As Colorado Springs residents continue to grapple with a massive, fast-moving wildfire that has already killed at least two people, destroyed more than 350 homes and damaged dozens more, many may have just been pushed over the edge to a Chapter 7 bankruptcy.
It’s no surprise that many were already suffering financially prior to this. Now, many have lost everything.
Our Colorado Springs bankruptcy lawyers know that despite the stringent guidelines imposed by the Bankruptcy Abuse Prevention and Consumer Protection Act of 2005, special provisions were set forth to protect those who had suffered a major natural disaster, such as flooding, a hurricane, or tornado – or a fire.
Specifically, these provisions were created in the wake of Hurricane Katrina. Part of it deals specifically with bankruptcy fraud, which the courts do take very seriously. Usually, if you don’t have sufficient or proper paperwork, your case might be closed, your debts deemed non-dischargeable or you might even be prosecuted. But these new provisions allow that if you’re important documents or other paperwork was destroyed as a result of a natural disaster, you can’t be prosecuted or penalized for that.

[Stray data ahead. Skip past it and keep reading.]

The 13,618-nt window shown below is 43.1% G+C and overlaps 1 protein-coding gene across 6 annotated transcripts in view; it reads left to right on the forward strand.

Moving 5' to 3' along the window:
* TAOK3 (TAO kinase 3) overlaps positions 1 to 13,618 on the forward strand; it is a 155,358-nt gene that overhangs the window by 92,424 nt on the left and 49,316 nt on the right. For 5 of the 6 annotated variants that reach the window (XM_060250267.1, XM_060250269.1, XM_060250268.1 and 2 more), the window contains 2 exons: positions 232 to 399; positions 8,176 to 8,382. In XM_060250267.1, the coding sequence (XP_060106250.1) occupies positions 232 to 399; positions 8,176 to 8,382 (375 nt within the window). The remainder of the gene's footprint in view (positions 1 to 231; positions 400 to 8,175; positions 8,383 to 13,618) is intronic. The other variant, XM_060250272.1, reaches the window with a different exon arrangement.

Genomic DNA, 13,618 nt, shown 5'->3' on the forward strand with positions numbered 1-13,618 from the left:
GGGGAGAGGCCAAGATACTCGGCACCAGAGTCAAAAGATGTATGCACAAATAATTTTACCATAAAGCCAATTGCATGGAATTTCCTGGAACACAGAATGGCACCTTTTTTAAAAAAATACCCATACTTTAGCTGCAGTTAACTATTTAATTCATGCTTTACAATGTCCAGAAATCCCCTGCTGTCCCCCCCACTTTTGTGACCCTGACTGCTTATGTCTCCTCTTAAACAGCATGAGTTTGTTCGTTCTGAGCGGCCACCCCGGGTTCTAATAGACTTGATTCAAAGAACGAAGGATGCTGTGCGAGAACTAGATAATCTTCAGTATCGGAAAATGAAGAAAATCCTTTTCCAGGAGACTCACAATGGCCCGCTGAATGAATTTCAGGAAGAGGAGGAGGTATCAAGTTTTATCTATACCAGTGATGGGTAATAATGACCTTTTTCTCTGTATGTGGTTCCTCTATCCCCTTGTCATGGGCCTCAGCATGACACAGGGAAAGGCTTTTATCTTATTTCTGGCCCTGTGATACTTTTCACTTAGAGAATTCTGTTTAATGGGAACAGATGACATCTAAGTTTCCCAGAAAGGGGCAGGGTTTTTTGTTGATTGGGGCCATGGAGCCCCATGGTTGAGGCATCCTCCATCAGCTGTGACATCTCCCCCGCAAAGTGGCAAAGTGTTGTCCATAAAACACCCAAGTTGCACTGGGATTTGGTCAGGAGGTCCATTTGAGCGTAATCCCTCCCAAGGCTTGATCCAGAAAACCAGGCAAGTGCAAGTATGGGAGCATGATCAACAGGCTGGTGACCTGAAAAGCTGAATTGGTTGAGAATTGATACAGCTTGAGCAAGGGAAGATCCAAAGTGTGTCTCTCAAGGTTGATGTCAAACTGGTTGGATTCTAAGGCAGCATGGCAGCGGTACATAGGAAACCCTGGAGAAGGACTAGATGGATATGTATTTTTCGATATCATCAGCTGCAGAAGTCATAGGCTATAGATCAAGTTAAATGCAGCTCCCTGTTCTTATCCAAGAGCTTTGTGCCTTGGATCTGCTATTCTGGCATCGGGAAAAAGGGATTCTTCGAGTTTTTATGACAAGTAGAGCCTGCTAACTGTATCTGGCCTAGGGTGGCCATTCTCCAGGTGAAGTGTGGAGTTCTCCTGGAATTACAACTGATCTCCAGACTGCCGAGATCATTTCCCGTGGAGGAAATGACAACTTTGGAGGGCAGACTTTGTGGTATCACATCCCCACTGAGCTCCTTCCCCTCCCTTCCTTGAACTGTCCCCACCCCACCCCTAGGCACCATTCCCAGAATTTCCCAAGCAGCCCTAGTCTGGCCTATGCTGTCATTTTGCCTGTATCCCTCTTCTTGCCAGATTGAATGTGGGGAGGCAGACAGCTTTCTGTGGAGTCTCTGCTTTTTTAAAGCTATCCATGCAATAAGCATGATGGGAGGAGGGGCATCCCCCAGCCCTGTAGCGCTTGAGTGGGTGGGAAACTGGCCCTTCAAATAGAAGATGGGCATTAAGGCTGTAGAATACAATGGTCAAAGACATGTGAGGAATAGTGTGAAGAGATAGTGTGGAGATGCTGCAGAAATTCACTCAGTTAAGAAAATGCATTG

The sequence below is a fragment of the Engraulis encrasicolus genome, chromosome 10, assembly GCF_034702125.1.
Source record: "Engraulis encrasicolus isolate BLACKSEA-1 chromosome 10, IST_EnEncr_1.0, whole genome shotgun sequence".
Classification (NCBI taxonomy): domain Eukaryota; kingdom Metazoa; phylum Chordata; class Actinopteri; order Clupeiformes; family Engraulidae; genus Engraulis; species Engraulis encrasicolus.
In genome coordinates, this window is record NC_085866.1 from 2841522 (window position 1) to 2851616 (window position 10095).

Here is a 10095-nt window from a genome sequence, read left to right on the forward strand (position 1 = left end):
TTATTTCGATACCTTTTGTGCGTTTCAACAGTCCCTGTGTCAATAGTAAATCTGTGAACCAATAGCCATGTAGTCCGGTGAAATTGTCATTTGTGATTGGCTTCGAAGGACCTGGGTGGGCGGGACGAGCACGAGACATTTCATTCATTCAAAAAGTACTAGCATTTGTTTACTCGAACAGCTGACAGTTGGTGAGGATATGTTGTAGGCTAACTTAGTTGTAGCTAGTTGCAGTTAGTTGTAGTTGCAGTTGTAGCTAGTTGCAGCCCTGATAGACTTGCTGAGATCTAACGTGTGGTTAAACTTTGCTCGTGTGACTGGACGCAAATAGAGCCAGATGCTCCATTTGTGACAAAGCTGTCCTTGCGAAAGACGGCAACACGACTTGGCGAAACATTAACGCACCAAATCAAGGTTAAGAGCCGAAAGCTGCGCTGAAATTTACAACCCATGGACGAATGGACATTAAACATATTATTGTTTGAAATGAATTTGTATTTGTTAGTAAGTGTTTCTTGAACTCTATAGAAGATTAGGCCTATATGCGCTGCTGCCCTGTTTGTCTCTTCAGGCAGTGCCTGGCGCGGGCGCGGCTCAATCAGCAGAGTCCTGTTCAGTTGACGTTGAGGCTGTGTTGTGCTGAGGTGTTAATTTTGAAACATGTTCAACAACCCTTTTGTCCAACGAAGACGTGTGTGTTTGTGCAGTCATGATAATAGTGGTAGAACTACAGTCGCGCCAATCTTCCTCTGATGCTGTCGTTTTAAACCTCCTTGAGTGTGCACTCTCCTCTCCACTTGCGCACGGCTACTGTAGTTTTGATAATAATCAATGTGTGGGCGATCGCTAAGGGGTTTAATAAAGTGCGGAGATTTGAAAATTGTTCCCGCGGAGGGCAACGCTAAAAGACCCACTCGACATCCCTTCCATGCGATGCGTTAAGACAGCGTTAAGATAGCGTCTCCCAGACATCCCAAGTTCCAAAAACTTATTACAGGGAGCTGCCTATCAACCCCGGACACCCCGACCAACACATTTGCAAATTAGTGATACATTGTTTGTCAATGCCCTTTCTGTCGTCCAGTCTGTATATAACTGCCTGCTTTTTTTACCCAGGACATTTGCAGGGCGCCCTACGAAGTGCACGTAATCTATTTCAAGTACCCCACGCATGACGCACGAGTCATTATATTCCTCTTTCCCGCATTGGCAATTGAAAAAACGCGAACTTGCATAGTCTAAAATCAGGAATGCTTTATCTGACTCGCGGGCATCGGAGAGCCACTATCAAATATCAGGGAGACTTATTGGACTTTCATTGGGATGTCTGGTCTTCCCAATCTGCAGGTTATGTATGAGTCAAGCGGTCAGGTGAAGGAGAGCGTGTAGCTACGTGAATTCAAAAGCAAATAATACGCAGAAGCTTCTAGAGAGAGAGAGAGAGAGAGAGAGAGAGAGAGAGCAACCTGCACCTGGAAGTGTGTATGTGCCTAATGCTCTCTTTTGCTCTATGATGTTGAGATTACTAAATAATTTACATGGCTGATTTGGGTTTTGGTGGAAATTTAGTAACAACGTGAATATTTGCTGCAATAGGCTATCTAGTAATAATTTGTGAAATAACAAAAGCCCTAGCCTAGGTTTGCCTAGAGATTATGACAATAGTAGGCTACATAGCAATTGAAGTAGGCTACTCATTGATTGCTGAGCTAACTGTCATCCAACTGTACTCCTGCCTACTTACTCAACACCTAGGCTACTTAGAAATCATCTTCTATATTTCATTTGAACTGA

In that same vein, the normal deadlines and meetings that you may have been otherwise compelled to meet become more flexible. One example might be that a debtor might not be able to leave their location due to flooding. So in turn, if they do not attend their credit counseling meetings as a result, they can’t be penalized for that.
Plus, while the Bankruptcy Abuse Prevention and Consumer Protection Act was designed to make it more difficult to file for bankruptcy (in an effort to drive down fraud), the natural disaster provisions actually make it easier for you to file if you’ve been affected by an act of nature. In part, that involves waiving lost property through the means test, waiving your credit counseling requirements and, as we mentioned earlier, not punishing you for not having the proper documentation that may have been lost in the disaster.
Those whose homes may have been damaged or destroyed by this blaze may feel financially ruined and hopeless. We can help